Fences
Courtesy of Paramount

The African American Film Critics Association released a statement Monday morning, praising 2016 as the best year for the black community in cinema with its diversity in both casting and storylines.

“The studios and major film distributors really gave it to us this year,” stated AAFCA co-founder and president Gil Robertson. “By any measurement, it’s been an exceptional year for Blacks in film. From comedies to high-quality dramas and documentaries, 2016 will forever represent a bonanza year for Black cinema and all cinema really.”

The org championed films like Denzel Washington’s “Fences,” “Hidden Figures” and “Moonlight” for paving the way, along with box office hits such as “Ride Along 2” and “Central Intelligence.”

“The amount of quality feature films, documentaries and TV shows released in 2016 about the black experience easily make it the best year ever,” AAFCA’s other co-founder Shawn Edwards said. “It has truly been an unapologetically black year in the industry as filmmakers brought to life some of the cultures most fascinating stories and subjects with bold storytelling perspective.”

Regardless of the success African-American actors and filmmakers have seen in 2016, Robertson is weary if the inclusivity will stick. However, he does predict a pause on the “Oscars So White” phenomenon seen within the Academy, at least for this year.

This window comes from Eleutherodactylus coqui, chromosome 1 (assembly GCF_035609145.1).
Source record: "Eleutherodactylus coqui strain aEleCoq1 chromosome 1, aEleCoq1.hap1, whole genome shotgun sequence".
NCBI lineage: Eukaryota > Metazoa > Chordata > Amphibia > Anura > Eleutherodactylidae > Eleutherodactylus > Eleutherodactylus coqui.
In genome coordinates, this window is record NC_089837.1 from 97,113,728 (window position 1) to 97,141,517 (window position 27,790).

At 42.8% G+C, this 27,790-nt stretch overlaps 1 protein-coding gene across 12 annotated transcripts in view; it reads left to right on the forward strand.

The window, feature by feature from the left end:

“The coming award nominations are going to definitely put a pause on #OscarsSoWhite this year,” Robertson continued. “But what we wonder is for how long? It’s undeniable that the studios have responded admirably to the tremendous outcry from the African American community through its delivery of the films that we’ve seen this year. But what about next year and the year after that?”

Robertson also hopes that this year’s diversity in film will also have a last effect on Asian, Hispanic, Native American and LGBT communities.

“We at AAFCA are extremely hopeful that these 2016 Black films will have a domino effect in providing platform opportunities for films that represent other communities as well,” ended Robertson.

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